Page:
Facebook
Instagram
Twitter
Youtube

In our latest episode of Speaker Cone, we catch up with A&R / label manager for one of Belgium’s landmark record labels, Eskimo Recordings, to talk about the music scene in Belgium and the challenges in running a record label in 2015.


Speaker Cone /\ Eskimo Recordings Label Manager Nadiem Shah by Cone_Magazine on Mixcloud

Nadiem Shah from Eskimo Recordings on Cone Magazine

Since the 80’s, Ghent (Belgium’s second largest city, and culture capital) has been swept up in an innovative cross genre rave culture, spawning such labels as R&S records, Soulwax, and Eskimo Recordings. Borrowing elements of dance culture from neighbouring Germany, combined with the acid house influences of Chicago & the UK, New Beat was born.

Quick to the mark, R&S records paved the way for a whole new dance culture in Belgium during the 80’s, showcasing revered artists like Lone, Aphex Twin and Joey Beltram. And with the 90’s, came the birth of Soulwax and 2ManyDJs, directing a new focus on post-grunge dance.

“There’s this feeling that you know pretty much everyone in this city” Nadiem Shah

On the turn of the century, The Glimmers (then The Glimmers Twins) starting putting on their own parties in warehouses and intimate nightclubs, leading to a series of mixtapes that would later be picked up by NEWS records. There was a media frenzy and Eskimo Recordings was born. When I asked Nadiem about this time, he says how the Culture Club (the venue where their events were held) became so popular that there were queues running around the block. “The club was so popular that it became hard for people to get in”When asked if it was a bad thing for events to be cliquey, he said this is the nature of popular events- you cannot control something that has a lot of momentum.

Lindstrom fans will dance to whatever he plays regardless. But on the main stage, to a wide crowd, you may win some new fans”. – Nadiem Shah

Since the 2000s, the label has gone on to represent revered artists like Aeroplane, Lindstrom & Prins Thomas, Trulz & Robin, Satin Jackets, NTEIBINT, This Soft Machine, Blende and Horixon. However, speaking with Nadiem, I get the feeling he’s really trying to focus on balancing the mainstream artists with the more underground acts. I get the impression, his sights are set on nurturing new, undiscovered talent.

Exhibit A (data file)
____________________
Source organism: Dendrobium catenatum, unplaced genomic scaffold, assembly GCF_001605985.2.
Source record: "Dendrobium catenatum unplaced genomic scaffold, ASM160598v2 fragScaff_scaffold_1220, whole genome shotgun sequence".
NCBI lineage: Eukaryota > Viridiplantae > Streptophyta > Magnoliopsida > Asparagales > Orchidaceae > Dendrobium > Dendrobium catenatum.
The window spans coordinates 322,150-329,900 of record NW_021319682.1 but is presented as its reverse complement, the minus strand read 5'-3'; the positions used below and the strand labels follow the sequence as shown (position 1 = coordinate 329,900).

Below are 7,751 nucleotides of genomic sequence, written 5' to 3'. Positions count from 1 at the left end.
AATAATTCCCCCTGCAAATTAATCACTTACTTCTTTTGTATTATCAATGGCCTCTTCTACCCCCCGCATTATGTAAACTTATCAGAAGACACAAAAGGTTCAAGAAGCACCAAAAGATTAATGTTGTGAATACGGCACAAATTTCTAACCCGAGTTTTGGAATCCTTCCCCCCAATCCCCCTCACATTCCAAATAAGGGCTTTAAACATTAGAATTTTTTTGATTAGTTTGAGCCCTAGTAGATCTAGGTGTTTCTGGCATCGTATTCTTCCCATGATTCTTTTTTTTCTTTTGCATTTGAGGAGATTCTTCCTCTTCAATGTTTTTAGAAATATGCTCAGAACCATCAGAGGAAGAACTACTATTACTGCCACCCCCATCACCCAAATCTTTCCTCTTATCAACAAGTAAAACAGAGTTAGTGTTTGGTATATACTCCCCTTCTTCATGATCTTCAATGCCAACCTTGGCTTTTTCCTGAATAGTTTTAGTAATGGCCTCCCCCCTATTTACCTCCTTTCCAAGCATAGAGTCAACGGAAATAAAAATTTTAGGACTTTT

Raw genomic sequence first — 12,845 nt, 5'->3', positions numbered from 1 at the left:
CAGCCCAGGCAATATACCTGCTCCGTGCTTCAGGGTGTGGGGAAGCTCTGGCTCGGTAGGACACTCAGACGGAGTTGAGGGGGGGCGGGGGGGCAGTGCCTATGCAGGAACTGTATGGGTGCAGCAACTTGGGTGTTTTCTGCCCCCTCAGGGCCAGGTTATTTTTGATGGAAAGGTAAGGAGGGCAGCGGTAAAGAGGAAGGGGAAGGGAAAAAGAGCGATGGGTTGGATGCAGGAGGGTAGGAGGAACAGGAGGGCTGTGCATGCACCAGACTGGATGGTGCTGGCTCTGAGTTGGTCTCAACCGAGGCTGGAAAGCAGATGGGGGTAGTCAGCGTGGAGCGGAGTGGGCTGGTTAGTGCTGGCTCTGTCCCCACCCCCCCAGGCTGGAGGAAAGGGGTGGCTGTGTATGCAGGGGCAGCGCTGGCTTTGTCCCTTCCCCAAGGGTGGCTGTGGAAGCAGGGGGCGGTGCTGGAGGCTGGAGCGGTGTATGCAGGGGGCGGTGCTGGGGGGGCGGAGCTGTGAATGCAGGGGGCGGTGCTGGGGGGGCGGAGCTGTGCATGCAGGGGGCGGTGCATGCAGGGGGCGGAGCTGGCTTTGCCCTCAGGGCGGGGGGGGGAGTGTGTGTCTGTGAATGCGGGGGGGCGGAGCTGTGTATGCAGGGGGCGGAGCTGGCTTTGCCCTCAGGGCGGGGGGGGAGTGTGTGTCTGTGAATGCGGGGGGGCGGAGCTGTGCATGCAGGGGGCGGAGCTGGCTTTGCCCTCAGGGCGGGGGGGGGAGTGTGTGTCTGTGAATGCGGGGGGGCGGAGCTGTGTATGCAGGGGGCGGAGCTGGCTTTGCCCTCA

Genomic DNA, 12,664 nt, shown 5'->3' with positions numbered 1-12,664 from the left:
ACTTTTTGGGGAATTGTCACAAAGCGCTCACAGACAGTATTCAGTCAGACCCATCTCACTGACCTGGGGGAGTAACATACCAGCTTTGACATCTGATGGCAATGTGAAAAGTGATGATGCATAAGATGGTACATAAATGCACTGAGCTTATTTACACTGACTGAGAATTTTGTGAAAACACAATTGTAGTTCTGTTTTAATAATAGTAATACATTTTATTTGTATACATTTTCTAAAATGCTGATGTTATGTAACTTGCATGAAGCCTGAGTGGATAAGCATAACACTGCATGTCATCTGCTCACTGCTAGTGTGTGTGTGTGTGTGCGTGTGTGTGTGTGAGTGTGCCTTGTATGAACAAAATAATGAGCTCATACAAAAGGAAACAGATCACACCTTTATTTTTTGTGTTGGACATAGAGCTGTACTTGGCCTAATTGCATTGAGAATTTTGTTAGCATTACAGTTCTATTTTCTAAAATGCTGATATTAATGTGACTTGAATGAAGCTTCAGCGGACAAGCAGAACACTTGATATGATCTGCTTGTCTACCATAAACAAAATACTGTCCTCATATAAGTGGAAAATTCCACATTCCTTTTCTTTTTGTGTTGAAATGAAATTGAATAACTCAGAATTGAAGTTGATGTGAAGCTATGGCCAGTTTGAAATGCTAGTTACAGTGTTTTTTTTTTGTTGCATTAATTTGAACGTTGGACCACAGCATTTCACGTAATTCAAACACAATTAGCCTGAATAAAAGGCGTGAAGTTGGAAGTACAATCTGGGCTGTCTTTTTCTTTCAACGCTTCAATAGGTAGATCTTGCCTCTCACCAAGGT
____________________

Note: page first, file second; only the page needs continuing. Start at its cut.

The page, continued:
“Some artists want that one big hit but what they don’t realise is that once they get that one big single it’s very hard to get a follow up to that. They get signed to a big label, get brought to big festivals and then realise they can only perform two hit tracks” – Nadiem Shah

Nadiem goes on to say It’s more about trying to stay relevant on the long term but to keep surprising”. I asked him, for new budding bedroom producers out there trying to get signed, what advice would you give them? He respectfully replied, “Do not follow trends. I have not signed a deep house track in the last year. Because deep house is everywhere”. I really sensed that it was important for him to avoid riding a bandwagon.

You get stuck up with 400 records that nobody’s interested in buying. You have to put out the record once the demand is there” – Nadiem Shah

I also wanted to go into the operations of running a record label with Nadiem. When I brought up the topic of Record Store Day, and its hotly debated benefits for small labels, Nadiem jokingly replied “Everyday is a record store dayRecord Store Day did put the spotlight on independent record labels but once the majors took over it was no more about the small labels. There’s lots of re-issues of big artists, but that’s not really the goal of the day. For us it’s not really too important”.

I don’t think I will ever release a song I don’t like, even if it will sell really well” – Nadiem Shah

After closing the interview by speaking with Nadiem about the future for Eskimo, we part ways, and I get a new found sense of respect for Eskimo. An organisation which has ,for over 15 years, continued to redefine genre, culture, alongside survive a global economic meltdown. Eskimo Recordings is one of very few cornerstones in the Belgium music landscape that has remained true to its roots amidst this dance culture, unlike any other. Their integrity is evident in their releases, and their ability to shy away from what’s hot is a tribute to their ongoing success.

Feature by Peter Malla

Leave a Reply

Your email address will not be published.